By the summer of 1866, only a small band  of Chiricahua Apache still held out against the United States government. The Army found the few remaining renegades elusive. Though it employed upwards of five thousand soldiers to capture or kill the Apache, they continued to escape into Arizona and Mexico.

The hunt for the Apache transformed its leader, Geronimo (Goyaate) into a legend. – excerpts from Palo Duro.

Frontier Forts

Fort Martin Scott was one of several forts built by the Army to protect settlers from Indian raids. Established in 1848, it was the very first frontier outpost established in Texas. Units garrisoned there patrolled the area contiguous to the Fredericksburg-San Antonio Road and included at various times forces belonging to the 1st Infantry, the 2nd Dragoons, and the 4th U.S. Cavalry.

Today Fort Martin Scott is a historic site operated by the City of Fredericksburg. It  is located two miles west of the city on Baron’s Creek. Although the only surviving structure is the limestone guardhouse, the site has been restored to its original design and now includes the post commander’s quarters, sutler’s store, laundry, military hospital, enlisted men’s barracks, quartermaster’s warehouse, a stable with barn, and a blacksmith shop. The site is open to the public and hosts historical reenactments twice yearly. Its mission is to “preserve, protect, and promote” the State while opening dialogue and debate about its multicultural heritage and the historic significance of these frontier forts to the development of Texas.

The Army’s string of frontier forts extending into the Panhandle and New Mexico were believed to have been a major factor in subduing the Southern Plains Indians. In reality, they were too widely dispersed and poorly manned to be much of a deterrent to their raids. They did, however, significantly enhance the country’s economic growth and settler’s expansion into Indian lands. – excerpt from Palo Duro.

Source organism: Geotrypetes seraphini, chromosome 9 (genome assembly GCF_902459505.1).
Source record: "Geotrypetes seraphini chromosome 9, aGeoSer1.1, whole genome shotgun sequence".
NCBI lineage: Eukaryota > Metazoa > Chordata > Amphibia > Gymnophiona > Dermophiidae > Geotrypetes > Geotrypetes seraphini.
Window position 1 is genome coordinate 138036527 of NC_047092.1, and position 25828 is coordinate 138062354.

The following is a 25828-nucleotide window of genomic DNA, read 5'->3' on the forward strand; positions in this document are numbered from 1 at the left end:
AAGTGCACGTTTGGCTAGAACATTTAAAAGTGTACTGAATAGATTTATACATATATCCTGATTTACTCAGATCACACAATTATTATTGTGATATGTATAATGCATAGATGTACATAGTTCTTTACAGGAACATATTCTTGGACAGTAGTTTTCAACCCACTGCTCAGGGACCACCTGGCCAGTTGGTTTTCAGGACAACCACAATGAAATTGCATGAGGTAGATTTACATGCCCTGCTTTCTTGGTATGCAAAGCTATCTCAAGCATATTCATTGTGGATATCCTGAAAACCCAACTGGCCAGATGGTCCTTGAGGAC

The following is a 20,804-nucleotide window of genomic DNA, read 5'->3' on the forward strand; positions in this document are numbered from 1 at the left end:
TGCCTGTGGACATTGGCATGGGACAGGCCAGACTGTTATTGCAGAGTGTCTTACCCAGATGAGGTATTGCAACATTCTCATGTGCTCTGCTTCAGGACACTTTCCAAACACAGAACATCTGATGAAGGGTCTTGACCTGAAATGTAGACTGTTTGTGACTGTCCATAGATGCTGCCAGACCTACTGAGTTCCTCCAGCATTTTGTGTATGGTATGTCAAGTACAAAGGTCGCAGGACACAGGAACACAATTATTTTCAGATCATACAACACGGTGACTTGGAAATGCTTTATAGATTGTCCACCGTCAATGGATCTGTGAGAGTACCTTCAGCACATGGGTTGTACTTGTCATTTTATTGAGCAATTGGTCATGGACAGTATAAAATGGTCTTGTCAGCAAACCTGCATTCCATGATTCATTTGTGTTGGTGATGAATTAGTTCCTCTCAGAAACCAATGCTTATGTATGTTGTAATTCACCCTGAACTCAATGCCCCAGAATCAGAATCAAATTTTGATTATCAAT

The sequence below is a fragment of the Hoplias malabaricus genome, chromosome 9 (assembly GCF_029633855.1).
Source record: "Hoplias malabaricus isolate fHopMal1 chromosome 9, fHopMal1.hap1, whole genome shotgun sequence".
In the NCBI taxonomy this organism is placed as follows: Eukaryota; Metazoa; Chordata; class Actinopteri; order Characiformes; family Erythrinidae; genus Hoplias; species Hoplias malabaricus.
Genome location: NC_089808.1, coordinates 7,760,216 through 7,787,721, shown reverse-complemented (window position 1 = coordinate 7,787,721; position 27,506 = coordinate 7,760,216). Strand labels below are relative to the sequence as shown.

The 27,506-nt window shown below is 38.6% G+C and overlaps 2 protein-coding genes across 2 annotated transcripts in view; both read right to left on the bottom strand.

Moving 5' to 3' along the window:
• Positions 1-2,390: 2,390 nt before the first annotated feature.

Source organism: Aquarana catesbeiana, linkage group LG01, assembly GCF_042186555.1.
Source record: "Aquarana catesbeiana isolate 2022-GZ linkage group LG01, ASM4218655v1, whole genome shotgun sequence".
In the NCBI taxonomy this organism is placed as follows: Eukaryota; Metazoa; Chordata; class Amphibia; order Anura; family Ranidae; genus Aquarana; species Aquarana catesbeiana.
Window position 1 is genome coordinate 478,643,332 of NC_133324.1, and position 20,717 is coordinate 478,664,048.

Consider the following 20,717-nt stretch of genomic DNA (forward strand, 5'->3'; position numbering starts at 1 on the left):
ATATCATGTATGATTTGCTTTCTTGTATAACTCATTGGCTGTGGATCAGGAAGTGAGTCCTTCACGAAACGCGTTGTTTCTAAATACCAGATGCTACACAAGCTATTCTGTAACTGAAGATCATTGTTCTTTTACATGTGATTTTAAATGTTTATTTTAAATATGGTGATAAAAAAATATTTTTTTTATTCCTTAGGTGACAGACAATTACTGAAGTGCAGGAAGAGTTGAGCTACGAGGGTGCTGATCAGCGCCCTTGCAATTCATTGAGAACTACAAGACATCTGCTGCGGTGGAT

Adobe Walls

The 2nd Battle of Adobe Walls was fought in June 1874. The Southern Plains Indians hoped to use a triumph there as a springboard towards total victory in their Messianic War to finally drive the white man from sacred lands.

Though the outpost in West Texas would be abandoned after the attack, the Indians suffered a defeat that would herald their eventual subjugation and movement onto reservations.

The town, such as it was, consisted of the saloon, two stores owned by Leonard & Meyers and Charles Rath & Company, a blacksmith shop owned by Tom Keif, and a large corral for the horses. Though the annual buffalo migration could bring upwards of two to three hundred hunters into the area, at the moment there were only twenty-eight men and one woman present.

Most of them were not hunters. In fact, they were mainly the merchants who supplied the buffalo hunters with their provisions, the saloon keepers who made sure they didn’t go thirsty, and the cook and his wife who provided their meals. – excerpt from Palo Duro. 

Today visitors to the battle site will find little to mark the historic location. A few granite headstones have been erected and enclosed by protective barriers, but there is minimal evidence to suggest the importance of the 1874 confrontation.